Engineering Blog


Object references and copying

One of the fundamental differences of objects versus primitives is that objects are stored and copied “by reference”, whereas primitive values: strings, numbers, booleans, etc – are always copied “as a whole value”.

That’s easy to understand if we look a bit under the hood of what happens when we copy a value.

Let’s start with a primitive, such as a string.

Here we put a copy of message into phrase:

let message = "Hello!";
let phrase = message;

As a result we have two independent variables, each one storing the string "Hello!".

A variable assigned to an object stores not the object itself, but its “address in memory” – in other words “a reference” to it.

let user = {
  name: "John"

When an object variable is copied, the reference is copied, but the object itself is not duplicated.

let user = { name: "John" };
let admin = user; // copy the reference

We can use either variable to access the object and modify its content

let user = { name: 'John' };

let admin = user; = 'Pete'; // changed by the "admin" reference

alert(; // 'Pete', changes are seen from the "user" reference

It’s as if we had a cabinet with two keys and used one of them (admin) to get into it and make changes. Then, if we later use another key (user), we are still opening the same cabinet and can access the changed contents.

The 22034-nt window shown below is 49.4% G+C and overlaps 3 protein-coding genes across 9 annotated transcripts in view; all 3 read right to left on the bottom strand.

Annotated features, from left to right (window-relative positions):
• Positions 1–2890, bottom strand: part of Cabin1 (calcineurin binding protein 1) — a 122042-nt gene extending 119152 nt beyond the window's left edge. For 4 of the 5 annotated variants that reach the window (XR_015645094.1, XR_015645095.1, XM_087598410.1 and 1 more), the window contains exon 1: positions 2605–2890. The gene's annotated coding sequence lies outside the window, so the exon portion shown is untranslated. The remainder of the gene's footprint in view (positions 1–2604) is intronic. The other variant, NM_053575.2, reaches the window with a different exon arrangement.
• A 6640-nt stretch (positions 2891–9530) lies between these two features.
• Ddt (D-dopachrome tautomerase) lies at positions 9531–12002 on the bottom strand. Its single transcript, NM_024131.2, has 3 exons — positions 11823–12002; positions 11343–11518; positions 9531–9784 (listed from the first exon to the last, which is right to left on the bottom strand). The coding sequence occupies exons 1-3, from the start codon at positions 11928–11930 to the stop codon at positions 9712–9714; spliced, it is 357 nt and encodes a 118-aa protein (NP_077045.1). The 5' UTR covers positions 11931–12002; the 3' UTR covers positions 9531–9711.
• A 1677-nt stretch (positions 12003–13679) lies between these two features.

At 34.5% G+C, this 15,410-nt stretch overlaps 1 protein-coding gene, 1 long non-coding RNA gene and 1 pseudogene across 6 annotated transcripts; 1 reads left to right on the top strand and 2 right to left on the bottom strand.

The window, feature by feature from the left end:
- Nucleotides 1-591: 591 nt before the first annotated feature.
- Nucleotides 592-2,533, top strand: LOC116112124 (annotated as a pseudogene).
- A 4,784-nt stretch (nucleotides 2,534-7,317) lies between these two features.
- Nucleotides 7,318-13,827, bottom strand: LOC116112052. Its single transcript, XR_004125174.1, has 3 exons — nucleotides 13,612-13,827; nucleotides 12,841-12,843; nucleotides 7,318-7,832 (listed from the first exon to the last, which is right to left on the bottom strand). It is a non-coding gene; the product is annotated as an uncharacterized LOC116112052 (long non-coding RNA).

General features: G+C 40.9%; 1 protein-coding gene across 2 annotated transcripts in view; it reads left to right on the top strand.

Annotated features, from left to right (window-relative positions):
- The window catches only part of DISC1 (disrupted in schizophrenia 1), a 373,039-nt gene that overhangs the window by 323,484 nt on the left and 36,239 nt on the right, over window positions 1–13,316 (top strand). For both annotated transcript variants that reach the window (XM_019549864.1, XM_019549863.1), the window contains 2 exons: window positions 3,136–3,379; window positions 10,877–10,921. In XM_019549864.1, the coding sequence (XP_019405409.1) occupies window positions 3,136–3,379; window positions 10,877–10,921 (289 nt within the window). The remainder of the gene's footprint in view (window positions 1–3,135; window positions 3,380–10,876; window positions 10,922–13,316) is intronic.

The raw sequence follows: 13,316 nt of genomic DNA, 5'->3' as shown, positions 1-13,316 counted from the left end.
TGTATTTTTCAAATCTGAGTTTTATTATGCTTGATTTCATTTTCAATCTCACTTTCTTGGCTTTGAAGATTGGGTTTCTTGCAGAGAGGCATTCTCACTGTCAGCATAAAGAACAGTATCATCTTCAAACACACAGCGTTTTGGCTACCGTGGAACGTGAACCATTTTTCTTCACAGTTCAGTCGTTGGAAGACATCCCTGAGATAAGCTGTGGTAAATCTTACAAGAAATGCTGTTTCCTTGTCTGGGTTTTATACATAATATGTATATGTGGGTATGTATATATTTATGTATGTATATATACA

Comparison by reference

Two objects are equal only if they are the same object.

For instance, here a and b reference the same object, thus they are equal:

let a = {};
let b = a; // copy the reference

alert( a == b ); // true, both variables reference the same object
alert( a === b ); // true

And here two independent objects are not equal, even though they look alike (both are empty):

let a = {};
let b = {}; // two independent objects

alert( a == b ); // false

For comparisons like obj1 > obj2 or for a comparison against a primitive obj == 5, objects are converted to primitives. We’ll study how object conversions work very soon, but to tell the truth, such comparisons are needed very rarely – usually they appear as a result of a programming mistake.

Const objects can be modified

An important side effect of storing objects as references is that an object declared as const can be modified.

const user = {
  name: "John"
}; = "Pete"; // (*)

alert(; // Pete

It might seem that the line (*) would cause an error, but it does not. The value of user is constant, it must always reference the same object, but properties of that object are free to change.

In other words, the const user gives an error only if we try to set user=... as a whole.

That said, if we really need to make constant object properties, it’s also possible, but using totally different methods. We’ll mention that in the chapter Property flags and descriptors.



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